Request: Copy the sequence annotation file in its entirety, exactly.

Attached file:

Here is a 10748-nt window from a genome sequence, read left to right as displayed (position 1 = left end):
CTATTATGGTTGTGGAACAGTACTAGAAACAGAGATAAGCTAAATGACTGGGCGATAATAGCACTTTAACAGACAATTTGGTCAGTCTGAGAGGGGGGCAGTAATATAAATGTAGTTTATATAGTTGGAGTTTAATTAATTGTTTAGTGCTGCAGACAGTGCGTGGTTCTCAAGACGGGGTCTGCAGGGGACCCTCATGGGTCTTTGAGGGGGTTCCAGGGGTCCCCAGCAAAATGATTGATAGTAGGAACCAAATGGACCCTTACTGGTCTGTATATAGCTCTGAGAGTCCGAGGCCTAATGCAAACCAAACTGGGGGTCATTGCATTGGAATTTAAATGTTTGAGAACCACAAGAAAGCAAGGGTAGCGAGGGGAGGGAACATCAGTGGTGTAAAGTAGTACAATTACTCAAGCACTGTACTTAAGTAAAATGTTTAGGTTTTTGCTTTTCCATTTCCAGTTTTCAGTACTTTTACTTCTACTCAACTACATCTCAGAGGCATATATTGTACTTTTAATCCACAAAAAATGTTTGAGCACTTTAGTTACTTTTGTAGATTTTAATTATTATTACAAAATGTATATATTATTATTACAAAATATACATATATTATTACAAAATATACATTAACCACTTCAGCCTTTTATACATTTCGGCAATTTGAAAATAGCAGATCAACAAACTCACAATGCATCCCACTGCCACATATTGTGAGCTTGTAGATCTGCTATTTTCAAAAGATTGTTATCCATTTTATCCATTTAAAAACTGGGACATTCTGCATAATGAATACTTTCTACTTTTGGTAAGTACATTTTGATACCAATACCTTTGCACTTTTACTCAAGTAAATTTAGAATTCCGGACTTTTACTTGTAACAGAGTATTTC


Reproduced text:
Here is a 10748-nt window from a genome sequence, read left to right as displayed (position 1 = left end):
CTATTATGGTTGTGGAACAGTACTAGAAACAGAGATAAGCTAAATGACTGGGCGATAATAGCACTTTAACAGACAATTTGGTCAGTCTGAGAGGGGGGCAGTAATATAAATGTAGTTTATATAGTTGGAGTTTAATTAATTGTTTAGTGCTGCAGACAGTGCGTGGTTCTCAAGACGGGGTCTGCAGGGGACCCTCATGGGTCTTTGAGGGGGTTCCAGGGGTCCCCAGCAAAATGATTGATAGTAGGAACCAAATGGACCCTTACTGGTCTGTATATAGCTCTGAGAGTCCGAGGCCTAATGCAAACCAAACTGGGGGTCATTGCATTGGAATTTAAATGTTTGAGAACCACAAGAAAGCAAGGGTAGCGAGGGGAGGGAACATCAGTGGTGTAAAGTAGTACAATTACTCAAGCACTGTACTTAAGTAAAATGTTTAGGTTTTTGCTTTTCCATTTCCAGTTTTCAGTACTTTTACTTCTACTCAACTACATCTCAGAGGCATATATTGTACTTTTAATCCACAAAAAATGTTTGAGCACTTTAGTTACTTTTGTAGATTTTAATTATTATTACAAAATGTATATATTATTATTACAAAATATACATATATTATTACAAAATATACATTAACCACTTCAGCCTTTTATACATTTCGGCAATTTGAAAATAGCAGATCAACAAACTCACAATGCATCCCACTGCCACATATTGTGAGCTTGTAGATCTGCTATTTTCAAAAGATTGTTATCCATTTTATCCATTTAAAAACTGGGACATTCTGCATAATGAATACTTTCTACTTTTGGTAAGTACATTTTGATACCAATACCTTTGCACTTTTACTCAAGTAAATTTAGAATTCCGGACTTTTACTTGTAACAGAGTATTTC